God’s Own Danceby Sudhir Sukumar
Worship of different powers – either powerful spirits, respected ancestors, local folk heroes, holy trees/animals/serpents or the usual gods (devs), goddesses (devis) or even some fearsome witches (yakshis).
Curated by Rupam Dey
Kerala is a state in the south of India that has been proudly calling itself as ‘Gods Own Country’; and within the villages in and around North Kerala, is a dance form is famous wherein the performer is considered as an incarnation of God himself. The Theyyam/ Theyyattam is a traditional art form that combines the ritual worship of a local deity with various folk dances wherein the dancer plays out the folk story while invoking the Gods to the accompaniment of music and prayers.
It is assumed, over 400 different types of Theyyam exist that worship different powers – it may be powerful spirits, respected ancestors, local folk heroes, holy trees/animals/serpents or it may be the usual gods (devs), goddesses (devis) or even some fearsome witches (yakshis).
The season runs from December to February; during those months, there are multiple performances on a daily basis scattered all over the countryside. The performance is observed around the local shrines or in a clearing in the forest with spectators standing all around akin to an open-air theatre. It’s a festive atmosphere that often begins late in the evening and concludes well past dawn.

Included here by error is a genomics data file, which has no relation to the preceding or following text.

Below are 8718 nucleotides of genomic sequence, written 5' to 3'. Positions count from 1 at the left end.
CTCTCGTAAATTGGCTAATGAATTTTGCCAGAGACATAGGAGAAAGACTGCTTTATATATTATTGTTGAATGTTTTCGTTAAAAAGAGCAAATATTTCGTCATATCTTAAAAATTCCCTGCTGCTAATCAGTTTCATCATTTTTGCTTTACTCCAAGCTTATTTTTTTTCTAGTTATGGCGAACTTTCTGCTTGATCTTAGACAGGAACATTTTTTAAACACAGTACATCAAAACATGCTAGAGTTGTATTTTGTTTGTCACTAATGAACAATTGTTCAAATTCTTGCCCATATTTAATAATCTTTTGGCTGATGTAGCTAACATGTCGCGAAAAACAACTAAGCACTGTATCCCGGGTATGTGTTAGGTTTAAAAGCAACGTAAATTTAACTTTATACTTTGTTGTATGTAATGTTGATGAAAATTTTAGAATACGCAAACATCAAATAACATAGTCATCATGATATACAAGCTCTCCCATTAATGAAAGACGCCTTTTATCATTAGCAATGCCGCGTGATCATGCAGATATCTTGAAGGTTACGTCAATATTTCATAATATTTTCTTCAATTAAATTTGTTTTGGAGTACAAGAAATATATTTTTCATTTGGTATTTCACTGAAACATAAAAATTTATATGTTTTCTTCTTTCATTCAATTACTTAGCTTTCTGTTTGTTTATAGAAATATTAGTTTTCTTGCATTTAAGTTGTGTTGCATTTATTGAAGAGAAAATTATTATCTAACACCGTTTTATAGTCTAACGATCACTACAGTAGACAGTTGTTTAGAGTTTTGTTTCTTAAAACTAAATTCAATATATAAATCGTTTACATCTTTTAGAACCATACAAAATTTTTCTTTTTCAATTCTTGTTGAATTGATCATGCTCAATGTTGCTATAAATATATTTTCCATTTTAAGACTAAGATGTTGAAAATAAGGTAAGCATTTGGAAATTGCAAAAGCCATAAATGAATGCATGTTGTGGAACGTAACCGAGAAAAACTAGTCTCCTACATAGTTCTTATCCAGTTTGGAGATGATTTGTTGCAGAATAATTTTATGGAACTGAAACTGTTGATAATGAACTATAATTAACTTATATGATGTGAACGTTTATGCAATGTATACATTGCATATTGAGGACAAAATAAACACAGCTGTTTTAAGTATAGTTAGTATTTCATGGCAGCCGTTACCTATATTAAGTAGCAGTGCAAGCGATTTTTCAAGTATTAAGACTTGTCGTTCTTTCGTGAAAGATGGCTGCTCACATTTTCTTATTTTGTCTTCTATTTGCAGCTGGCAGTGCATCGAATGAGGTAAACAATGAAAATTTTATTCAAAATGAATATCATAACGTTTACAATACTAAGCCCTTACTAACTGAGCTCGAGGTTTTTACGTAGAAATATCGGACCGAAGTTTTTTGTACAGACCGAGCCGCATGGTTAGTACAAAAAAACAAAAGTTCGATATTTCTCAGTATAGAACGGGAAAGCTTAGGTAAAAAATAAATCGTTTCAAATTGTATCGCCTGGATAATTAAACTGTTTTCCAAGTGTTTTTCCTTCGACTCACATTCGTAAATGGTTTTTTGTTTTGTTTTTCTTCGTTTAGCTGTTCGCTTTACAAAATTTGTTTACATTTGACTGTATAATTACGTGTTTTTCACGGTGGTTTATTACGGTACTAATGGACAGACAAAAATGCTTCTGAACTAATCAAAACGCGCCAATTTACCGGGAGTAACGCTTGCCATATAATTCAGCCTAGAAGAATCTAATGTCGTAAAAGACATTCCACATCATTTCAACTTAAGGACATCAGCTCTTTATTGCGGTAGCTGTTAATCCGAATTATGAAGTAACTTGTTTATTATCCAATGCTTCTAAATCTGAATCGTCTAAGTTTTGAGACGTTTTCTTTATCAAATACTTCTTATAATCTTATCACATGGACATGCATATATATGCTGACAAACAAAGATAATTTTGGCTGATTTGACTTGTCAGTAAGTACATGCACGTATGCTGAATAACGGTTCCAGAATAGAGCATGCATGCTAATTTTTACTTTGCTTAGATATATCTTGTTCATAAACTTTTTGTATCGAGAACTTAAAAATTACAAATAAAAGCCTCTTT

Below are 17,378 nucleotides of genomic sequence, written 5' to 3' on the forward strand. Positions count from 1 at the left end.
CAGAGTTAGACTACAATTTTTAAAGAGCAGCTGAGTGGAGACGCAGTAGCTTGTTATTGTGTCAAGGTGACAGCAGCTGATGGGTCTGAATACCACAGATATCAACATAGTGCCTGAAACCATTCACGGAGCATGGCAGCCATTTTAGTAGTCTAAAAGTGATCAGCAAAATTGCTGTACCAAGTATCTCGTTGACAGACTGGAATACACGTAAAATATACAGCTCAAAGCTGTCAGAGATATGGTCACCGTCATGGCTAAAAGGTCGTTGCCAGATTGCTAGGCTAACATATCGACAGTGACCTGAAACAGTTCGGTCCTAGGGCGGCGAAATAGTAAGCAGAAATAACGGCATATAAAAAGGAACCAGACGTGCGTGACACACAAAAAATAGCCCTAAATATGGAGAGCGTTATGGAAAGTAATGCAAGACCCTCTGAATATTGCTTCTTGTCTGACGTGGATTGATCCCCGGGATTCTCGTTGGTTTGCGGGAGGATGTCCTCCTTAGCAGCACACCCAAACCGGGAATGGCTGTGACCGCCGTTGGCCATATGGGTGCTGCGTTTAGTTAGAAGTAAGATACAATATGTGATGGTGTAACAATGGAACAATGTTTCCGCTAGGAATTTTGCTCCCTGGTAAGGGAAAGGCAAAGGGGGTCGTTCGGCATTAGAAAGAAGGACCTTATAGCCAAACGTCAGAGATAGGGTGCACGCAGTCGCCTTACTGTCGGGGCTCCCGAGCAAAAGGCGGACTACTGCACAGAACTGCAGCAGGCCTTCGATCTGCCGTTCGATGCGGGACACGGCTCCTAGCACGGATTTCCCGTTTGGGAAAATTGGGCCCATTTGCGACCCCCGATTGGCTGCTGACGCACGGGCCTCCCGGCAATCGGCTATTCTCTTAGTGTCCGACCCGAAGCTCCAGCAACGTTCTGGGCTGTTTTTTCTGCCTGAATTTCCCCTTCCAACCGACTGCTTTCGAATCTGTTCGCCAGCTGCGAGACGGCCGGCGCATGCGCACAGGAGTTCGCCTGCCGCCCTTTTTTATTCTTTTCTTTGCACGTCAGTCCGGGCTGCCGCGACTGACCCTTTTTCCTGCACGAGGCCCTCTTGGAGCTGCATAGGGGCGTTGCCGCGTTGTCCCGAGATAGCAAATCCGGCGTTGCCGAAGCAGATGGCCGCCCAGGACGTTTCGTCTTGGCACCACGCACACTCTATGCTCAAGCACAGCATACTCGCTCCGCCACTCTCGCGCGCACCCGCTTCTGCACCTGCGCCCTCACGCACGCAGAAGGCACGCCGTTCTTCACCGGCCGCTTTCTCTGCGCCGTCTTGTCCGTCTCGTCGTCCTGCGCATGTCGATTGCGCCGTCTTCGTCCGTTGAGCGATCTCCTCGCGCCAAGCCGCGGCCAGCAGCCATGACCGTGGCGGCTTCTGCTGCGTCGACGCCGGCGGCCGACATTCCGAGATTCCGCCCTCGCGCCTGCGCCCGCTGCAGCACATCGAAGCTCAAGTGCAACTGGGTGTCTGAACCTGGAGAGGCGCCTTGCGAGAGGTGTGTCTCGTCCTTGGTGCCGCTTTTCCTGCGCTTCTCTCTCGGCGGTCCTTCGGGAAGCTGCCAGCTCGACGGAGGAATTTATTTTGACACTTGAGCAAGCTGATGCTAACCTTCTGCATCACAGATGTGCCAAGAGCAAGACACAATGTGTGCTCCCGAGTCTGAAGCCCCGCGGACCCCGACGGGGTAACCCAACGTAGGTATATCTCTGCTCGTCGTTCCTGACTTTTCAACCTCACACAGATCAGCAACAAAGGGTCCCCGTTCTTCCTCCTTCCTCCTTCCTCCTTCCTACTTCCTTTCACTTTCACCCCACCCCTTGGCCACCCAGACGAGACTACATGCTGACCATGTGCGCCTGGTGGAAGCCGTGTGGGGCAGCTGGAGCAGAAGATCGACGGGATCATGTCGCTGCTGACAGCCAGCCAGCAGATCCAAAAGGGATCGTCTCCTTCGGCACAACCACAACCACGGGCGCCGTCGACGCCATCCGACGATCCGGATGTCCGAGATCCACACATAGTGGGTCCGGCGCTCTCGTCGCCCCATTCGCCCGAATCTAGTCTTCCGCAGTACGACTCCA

The Thottam is a prelude to the actual Theyyam performance wherein the artist is dressed up with basic costumes and minimal face paints. He is initially taken around the local shrine and its neighbourhood to with the accompaniment of drum beats and the narration of story-songs that invokes the deity of the Theyyam which is to follow. These performances begin with a series of delicate dance moves and gradually progresses to a set of stunning acrobatics. As the drums beat up a tempo and the fire torches light up the air, the dancer moves around the circle of devotees as if in a trance – sword in one hand and shield in the other – jumping, leaping, pirouetting, doing somersaults and splits like a one being possessed. In short, it’s a performance that dazzles the awestruck onlookers while reinforcing the faith of the believers that he is an incarnation of God himself.